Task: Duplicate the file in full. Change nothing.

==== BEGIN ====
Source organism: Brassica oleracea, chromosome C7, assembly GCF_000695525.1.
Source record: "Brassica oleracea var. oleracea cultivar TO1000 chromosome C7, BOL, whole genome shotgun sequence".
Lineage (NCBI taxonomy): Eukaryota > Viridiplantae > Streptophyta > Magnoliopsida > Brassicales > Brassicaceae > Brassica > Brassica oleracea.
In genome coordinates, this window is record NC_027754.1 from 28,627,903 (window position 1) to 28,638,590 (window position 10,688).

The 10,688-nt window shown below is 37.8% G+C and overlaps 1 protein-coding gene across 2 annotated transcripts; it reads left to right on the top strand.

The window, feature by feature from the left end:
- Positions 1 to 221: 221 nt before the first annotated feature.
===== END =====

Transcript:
Source organism: Brassica oleracea, chromosome C7, assembly GCF_000695525.1.
Source record: "Brassica oleracea var. oleracea cultivar TO1000 chromosome C7, BOL, whole genome shotgun sequence".
Lineage (NCBI taxonomy): Eukaryota > Viridiplantae > Streptophyta > Magnoliopsida > Brassicales > Brassicaceae > Brassica > Brassica oleracea.
In genome coordinates, this window is record NC_027754.1 from 28,627,903 (window position 1) to 28,638,590 (window position 10,688).

The 10,688-nt window shown below is 37.8% G+C and overlaps 1 protein-coding gene across 2 annotated transcripts; it reads left to right on the top strand.

The window, feature by feature from the left end:
- Positions 1 to 221: 221 nt before the first annotated feature.